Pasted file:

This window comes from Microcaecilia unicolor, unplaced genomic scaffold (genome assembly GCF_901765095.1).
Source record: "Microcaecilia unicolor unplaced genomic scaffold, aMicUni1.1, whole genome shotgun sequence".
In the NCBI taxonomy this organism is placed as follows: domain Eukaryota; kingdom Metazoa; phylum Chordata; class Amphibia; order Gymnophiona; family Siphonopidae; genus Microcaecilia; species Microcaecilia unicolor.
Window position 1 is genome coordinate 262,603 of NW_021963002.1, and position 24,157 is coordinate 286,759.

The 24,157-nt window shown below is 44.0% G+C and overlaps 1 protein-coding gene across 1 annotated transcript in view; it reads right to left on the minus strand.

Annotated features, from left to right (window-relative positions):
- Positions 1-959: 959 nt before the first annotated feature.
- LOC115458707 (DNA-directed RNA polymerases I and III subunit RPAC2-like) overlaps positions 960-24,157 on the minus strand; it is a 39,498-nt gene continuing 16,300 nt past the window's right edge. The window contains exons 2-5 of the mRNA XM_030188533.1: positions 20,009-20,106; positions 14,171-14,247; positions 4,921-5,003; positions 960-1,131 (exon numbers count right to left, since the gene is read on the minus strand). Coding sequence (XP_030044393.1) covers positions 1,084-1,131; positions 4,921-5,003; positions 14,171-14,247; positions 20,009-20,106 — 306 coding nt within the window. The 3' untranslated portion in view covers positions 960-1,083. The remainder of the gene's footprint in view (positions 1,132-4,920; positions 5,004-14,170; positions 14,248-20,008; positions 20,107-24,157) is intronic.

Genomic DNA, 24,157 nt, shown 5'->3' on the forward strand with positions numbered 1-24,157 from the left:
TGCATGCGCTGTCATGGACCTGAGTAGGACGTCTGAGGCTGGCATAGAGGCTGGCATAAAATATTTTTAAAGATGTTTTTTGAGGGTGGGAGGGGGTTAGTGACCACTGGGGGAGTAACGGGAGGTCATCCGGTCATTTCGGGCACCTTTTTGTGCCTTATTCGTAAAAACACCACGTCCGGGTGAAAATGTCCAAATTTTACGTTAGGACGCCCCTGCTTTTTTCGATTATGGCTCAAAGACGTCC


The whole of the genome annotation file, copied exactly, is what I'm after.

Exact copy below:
This window comes from Microcaecilia unicolor, unplaced genomic scaffold (genome assembly GCF_901765095.1).
Source record: "Microcaecilia unicolor unplaced genomic scaffold, aMicUni1.1, whole genome shotgun sequence".
In the NCBI taxonomy this organism is placed as follows: domain Eukaryota; kingdom Metazoa; phylum Chordata; class Amphibia; order Gymnophiona; family Siphonopidae; genus Microcaecilia; species Microcaecilia unicolor.
Window position 1 is genome coordinate 262,603 of NW_021963002.1, and position 24,157 is coordinate 286,759.

The 24,157-nt window shown below is 44.0% G+C and overlaps 1 protein-coding gene across 1 annotated transcript in view; it reads right to left on the minus strand.

Annotated features, from left to right (window-relative positions):
- Positions 1-959: 959 nt before the first annotated feature.
- LOC115458707 (DNA-directed RNA polymerases I and III subunit RPAC2-like) overlaps positions 960-24,157 on the minus strand; it is a 39,498-nt gene continuing 16,300 nt past the window's right edge. The window contains exons 2-5 of the mRNA XM_030188533.1: positions 20,009-20,106; positions 14,171-14,247; positions 4,921-5,003; positions 960-1,131 (exon numbers count right to left, since the gene is read on the minus strand). Coding sequence (XP_030044393.1) covers positions 1,084-1,131; positions 4,921-5,003; positions 14,171-14,247; positions 20,009-20,106 — 306 coding nt within the window. The 3' untranslated portion in view covers positions 960-1,083. The remainder of the gene's footprint in view (positions 1,132-4,920; positions 5,004-14,170; positions 14,248-20,008; positions 20,107-24,157) is intronic.

Genomic DNA, 24,157 nt, shown 5'->3' on the forward strand with positions numbered 1-24,157 from the left:
TGCATGCGCTGTCATGGACCTGAGTAGGACGTCTGAGGCTGGCATAGAGGCTGGCATAAAATATTTTTAAAGATGTTTTTTGAGGGTGGGAGGGGGTTAGTGACCACTGGGGGAGTAACGGGAGGTCATCCGGTCATTTCGGGCACCTTTTTGTGCCTTATTCGTAAAAACACCACGTCCGGGTGAAAATGTCCAAATTTTACGTTAGGACGCCCCTGCTTTTTTCGATTATGGCTCAAAGACGTCC